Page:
Leadership form For A 21st Century Health Care Organization
There is a growing trend for leaders to break the old autocratic form of leadership to newer models using the concepts of shared and participatory leadership. With the every increasing complexity of health care delivery and the new skilled work force, leaders will have to communicate in an air where a reaching organization objective is a shared responsibility. According to Bennis, Spreitzer and Cummings (2001) in the future the scenery of health care organization will become more decentralized, which will promote agility, proactivity, and autonomy. Future leaders may move away from singular roles to shared leadership networks that may themselves alter the foundations of the organization. The demands for shared leadership or leaders shifting roles on teams will continue to increase. Health care organization will foster the development and empowerment of people, building teamwork and shared leadership on all levels. The leaders of the future will be guides, asking for input and sharing information. Telling people what to do and how to do it will become a thing of the past (Bennis, Spreitzer and Cummings, 2001). In the 21st century the dynamics of health care will offer leaders who have the ability to motivate and empower others a platform to maximize an organization human resources. Leadership will have to be committed to encourage a two way communication in which the vision meets both the organizations objectives and the employee’s needs. This assignment will develop a leadership form for the 21st century that addresses the role of commitment form of shared and participatory leadership in health care organizations.
Commitment form of leadership
Fullam, Lando, Johansen, Reyes, and Szaloczy (1998) suggest effective leadership style is an integral part of creating an ecosystem that nurtures the development of an empowered group. Leader effectiveness is simply the extent to which the leader’s group is successful in achieving organizational goals (Fullam et al., 1998). In the 21st century health care organizations will need leaders that are committed to developing employees in a team ecosystem. In an ecosystem where leadership is transferable according to objective commitment leadership has a shared purpose. Kerfoot and Wantz (2003) suggested in inspired organizations where people are committed and excited about their work, compliance to standards and the constant search for excellence happens automatically. In these organizations, compliance continues when the leader is not present. This kind of leadership requires the team leader to use all obtainable method to create three conditions among individuals: (a) shared purpose, (b) self-direction, and (c) quality work. Leaders who create commitment among their employees believe in creating a shared vision that generates a sense of shared destiny for everyone (Kerfoot & Wantz, 2003).
Involving others in leadership is a rare course of action which is deeply rooted in individuals believing they are a part of the time of action of meeting organizational objective and purpose. Atchison and Bujak (2001) suggest involving others in the time of action is important because people tend to sustain that which they help to create. People resent being changed, but they will change if they understand and desire the change and control the time of action. Sharing information contributes a sense of participation and allows people to feel acknowledged and respected (Atchison & Bujak, 2001 p. 141).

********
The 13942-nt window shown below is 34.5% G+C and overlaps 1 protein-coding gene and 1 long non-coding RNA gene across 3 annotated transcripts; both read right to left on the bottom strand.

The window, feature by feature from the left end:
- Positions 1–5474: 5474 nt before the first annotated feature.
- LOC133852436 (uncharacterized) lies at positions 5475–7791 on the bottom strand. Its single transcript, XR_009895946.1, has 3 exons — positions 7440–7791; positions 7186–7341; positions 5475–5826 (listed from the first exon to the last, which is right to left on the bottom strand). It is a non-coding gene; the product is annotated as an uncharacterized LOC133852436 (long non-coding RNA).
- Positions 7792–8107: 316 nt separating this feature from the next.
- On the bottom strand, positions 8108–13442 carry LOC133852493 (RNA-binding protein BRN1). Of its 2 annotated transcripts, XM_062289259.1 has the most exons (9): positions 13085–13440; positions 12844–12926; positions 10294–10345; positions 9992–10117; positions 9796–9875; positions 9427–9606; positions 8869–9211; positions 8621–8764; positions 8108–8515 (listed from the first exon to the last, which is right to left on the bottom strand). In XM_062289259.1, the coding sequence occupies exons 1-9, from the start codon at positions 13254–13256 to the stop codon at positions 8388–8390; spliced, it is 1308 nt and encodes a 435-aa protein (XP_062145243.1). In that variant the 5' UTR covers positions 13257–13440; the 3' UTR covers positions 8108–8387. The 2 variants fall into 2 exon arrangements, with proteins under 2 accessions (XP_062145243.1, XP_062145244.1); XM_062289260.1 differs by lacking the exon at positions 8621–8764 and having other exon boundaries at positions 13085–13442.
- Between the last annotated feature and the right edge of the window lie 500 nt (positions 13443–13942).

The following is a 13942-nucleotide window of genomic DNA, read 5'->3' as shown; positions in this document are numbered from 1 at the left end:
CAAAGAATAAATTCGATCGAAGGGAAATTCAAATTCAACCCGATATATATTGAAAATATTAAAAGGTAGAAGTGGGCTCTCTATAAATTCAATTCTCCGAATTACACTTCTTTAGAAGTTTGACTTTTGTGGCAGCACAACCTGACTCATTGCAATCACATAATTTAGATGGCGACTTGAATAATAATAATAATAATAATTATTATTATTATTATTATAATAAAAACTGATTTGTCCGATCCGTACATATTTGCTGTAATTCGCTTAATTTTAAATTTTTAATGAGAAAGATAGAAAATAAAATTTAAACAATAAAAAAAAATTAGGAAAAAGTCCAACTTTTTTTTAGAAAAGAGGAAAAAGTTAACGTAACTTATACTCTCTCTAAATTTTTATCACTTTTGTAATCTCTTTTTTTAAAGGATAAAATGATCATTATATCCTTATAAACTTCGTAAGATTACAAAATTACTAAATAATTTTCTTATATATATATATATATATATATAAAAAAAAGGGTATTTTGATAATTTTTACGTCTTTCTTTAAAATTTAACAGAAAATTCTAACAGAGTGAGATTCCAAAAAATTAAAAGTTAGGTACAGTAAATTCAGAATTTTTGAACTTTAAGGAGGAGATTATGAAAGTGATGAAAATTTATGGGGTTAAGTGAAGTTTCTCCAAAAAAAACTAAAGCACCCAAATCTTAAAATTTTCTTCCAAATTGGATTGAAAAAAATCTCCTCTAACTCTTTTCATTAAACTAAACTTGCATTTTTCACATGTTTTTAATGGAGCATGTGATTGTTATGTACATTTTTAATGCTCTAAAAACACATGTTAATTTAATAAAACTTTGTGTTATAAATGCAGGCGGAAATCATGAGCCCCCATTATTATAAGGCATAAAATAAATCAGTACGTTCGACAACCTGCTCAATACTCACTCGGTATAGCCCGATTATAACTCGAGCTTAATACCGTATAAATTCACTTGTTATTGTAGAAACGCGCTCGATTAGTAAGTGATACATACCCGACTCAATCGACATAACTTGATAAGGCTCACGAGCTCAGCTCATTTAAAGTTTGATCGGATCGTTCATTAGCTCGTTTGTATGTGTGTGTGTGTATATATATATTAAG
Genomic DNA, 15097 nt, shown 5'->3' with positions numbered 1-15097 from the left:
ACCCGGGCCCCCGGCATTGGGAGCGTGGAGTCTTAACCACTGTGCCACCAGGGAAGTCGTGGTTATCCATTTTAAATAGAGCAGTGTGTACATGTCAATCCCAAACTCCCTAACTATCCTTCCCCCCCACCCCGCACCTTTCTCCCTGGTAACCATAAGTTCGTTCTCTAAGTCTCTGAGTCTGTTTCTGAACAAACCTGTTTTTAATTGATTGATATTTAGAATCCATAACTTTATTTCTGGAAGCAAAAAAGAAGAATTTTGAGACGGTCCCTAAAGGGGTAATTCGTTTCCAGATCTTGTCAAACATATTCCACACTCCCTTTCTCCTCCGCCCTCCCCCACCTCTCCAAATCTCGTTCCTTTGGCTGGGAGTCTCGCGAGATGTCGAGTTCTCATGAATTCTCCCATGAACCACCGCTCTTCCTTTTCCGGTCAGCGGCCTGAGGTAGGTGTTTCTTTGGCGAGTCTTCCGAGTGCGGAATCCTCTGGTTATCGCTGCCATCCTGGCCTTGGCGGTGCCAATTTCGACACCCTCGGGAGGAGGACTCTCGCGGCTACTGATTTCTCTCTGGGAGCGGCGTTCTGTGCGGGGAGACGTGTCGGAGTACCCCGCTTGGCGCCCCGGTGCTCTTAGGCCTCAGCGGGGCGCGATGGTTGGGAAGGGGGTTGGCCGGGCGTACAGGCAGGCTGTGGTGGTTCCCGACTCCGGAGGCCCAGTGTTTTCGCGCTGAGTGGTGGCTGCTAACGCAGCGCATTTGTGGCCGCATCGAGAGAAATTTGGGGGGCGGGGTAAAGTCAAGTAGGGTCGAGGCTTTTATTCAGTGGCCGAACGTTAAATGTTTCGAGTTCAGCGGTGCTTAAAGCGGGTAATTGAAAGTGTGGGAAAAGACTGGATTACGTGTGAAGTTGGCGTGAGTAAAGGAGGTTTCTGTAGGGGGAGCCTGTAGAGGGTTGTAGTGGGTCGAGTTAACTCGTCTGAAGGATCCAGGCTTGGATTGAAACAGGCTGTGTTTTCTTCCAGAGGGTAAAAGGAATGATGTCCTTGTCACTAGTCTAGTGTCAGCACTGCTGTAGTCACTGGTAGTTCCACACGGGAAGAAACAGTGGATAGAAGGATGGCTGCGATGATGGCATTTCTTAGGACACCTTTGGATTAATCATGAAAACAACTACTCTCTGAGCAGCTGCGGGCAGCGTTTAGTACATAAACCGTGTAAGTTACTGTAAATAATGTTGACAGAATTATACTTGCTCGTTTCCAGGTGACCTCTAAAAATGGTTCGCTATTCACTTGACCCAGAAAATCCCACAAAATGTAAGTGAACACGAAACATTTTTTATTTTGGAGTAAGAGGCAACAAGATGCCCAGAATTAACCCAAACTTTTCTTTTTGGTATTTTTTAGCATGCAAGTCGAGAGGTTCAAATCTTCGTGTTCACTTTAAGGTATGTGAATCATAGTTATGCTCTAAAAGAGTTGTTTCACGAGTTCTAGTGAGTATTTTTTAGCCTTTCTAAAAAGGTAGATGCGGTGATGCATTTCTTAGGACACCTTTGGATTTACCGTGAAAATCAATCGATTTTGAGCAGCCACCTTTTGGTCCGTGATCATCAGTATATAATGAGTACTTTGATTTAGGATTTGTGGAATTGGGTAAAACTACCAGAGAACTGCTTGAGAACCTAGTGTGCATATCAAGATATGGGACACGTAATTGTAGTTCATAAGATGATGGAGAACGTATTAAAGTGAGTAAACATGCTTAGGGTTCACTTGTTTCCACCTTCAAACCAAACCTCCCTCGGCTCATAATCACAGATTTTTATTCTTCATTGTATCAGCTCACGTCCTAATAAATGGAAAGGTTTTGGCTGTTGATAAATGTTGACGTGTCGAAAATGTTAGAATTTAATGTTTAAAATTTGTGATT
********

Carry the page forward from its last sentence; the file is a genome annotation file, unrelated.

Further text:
Toseland, Palmer-Ganeles, and Chapman (1986) suggest when individual leaders cooperate and proportion their skill and skills, a more comprehensive decision making course of action can be achieved instead of when leaders work independently. For example, in a geriatric team, a psychiatric nurse may rule a group focused on heath concerns, a social worker may rule a therapy group, or a mental-health therapy aide may rule a structured reality-arrangement group (Toseland et al., 1986). Shared commitment form the leadership in the future will help to develop, coordinate, and integrate the complicate and ever changing health care setting for the 21st century.
Respect for authority and work ethic
Haase-Herrick (2005) suggested shared leadership gives the opportunity to enhance or build trust among individuals. Leadership is mobilized around refining the roles of individuals creating positive health practice environments that sustain the work of the group (Haase-Herrick, 2005). Leadership ability to rule a team in ways that build morale and reinforce work ethics empowers others to perform to their possible in a group. Leadership is the ability to rule individuals towards achieving a shared goal. Leadership builds teams and gains the members shared commitment to the team course of action by creating shared emotion within the group (Pescosolido, 2002).
Collaboration among leaders in health care
There are new models that are emerging which add a new perspective on how to produce effective collaboration within leadership. Wieland et al., (1996) discussed transdisciplinary teams in health care settings, where members have developed sufficient trust and mutual confidence to include in teaching and learning across all levels of leadership. The collaborating is shared but the ultimate responsibility for effectiveness is provided in their place by other team members. The shared responsibility for example might be a situation where clinicians on a team each serve in a leadership role in spite of of their particular disciplinary skill (Wieland et al., 1996). The shared commitment form of leadership allows for the independence and equality of the contributing professions while pressuring team members to unprotected to consensus about group goals and priorities. It is important to press the importance of collaboration in a complicate and changing health care ecosystem. The focus on the dominant purpose for partnership of leaders will ultimately rest on the shared belief in meeting organizational goals though a collaborative effort. Atchison and Bujak (2001) suggest it is important to reemphasize the importance of keeping everyone informed on the dominant purpose of achieving success though a collaborative effort. Clarifying expectations and specifically illustrating how hypothesizedv changes are likely to affect the participants is important in achieving commitment leadership (Atchison & Bujak, 2001)